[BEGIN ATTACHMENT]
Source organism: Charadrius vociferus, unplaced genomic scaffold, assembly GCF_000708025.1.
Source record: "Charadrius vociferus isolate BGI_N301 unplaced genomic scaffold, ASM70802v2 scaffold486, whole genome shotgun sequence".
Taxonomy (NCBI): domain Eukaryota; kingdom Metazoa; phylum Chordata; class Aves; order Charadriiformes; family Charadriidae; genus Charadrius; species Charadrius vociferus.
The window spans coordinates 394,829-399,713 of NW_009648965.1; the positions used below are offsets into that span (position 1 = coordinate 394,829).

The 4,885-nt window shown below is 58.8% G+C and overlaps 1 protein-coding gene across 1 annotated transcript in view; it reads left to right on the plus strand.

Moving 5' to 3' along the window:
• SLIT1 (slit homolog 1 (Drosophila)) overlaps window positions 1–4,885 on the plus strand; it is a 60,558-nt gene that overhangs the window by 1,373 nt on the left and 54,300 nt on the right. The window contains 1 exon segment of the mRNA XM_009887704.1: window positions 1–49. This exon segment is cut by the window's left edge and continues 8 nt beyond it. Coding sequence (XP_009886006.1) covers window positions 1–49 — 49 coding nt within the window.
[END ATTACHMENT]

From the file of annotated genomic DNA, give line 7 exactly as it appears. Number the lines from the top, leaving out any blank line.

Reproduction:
• SLIT1 (slit homolog 1 (Drosophila)) overlaps window positions 1–4,885 on the plus strand; it is a 60,558-nt gene that overhangs the window by 1,373 nt on the left and 54,300 nt on the right. The window contains 1 exon segment of the mRNA XM_009887704.1: window positions 1–49. This exon segment is cut by the window's left edge and continues 8 nt beyond it. Coding sequence (XP_009886006.1) covers window positions 1–49 — 49 coding nt within the window.